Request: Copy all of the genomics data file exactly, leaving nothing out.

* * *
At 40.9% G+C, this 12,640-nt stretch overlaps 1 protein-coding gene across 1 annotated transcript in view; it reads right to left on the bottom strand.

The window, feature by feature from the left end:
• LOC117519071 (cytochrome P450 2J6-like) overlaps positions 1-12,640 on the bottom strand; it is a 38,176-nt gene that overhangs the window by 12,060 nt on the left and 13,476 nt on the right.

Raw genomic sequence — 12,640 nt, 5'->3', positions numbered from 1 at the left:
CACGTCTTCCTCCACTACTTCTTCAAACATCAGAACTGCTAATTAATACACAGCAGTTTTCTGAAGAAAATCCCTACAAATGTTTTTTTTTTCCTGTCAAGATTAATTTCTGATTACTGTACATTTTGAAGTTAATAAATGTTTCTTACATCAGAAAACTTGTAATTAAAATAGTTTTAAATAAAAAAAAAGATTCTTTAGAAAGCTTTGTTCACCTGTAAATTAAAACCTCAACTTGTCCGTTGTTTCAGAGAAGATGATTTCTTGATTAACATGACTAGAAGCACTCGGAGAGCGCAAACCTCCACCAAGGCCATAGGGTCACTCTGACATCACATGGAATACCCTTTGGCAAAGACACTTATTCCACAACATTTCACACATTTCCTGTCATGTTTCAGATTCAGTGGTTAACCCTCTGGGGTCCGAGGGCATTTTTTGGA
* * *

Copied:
At 40.9% G+C, this 12,640-nt stretch overlaps 1 protein-coding gene across 1 annotated transcript in view; it reads right to left on the bottom strand.

The window, feature by feature from the left end:
• LOC117519071 (cytochrome P450 2J6-like) overlaps positions 1-12,640 on the bottom strand; it is a 38,176-nt gene that overhangs the window by 12,060 nt on the left and 13,476 nt on the right.

Raw genomic sequence — 12,640 nt, 5'->3', positions numbered from 1 at the left:
CACGTCTTCCTCCACTACTTCTTCAAACATCAGAACTGCTAATTAATACACAGCAGTTTTCTGAAGAAAATCCCTACAAATGTTTTTTTTTTCCTGTCAAGATTAATTTCTGATTACTGTACATTTTGAAGTTAATAAATGTTTCTTACATCAGAAAACTTGTAATTAAAATAGTTTTAAATAAAAAAAAAGATTCTTTAGAAAGCTTTGTTCACCTGTAAATTAAAACCTCAACTTGTCCGTTGTTTCAGAGAAGATGATTTCTTGATTAACATGACTAGAAGCACTCGGAGAGCGCAAACCTCCACCAAGGCCATAGGGTCACTCTGACATCACATGGAATACCCTTTGGCAAAGACACTTATTCCACAACATTTCACACATTTCCTGTCATGTTTCAGATTCAGTGGTTAACCCTCTGGGGTCCGAGGGCATTTTTTGGA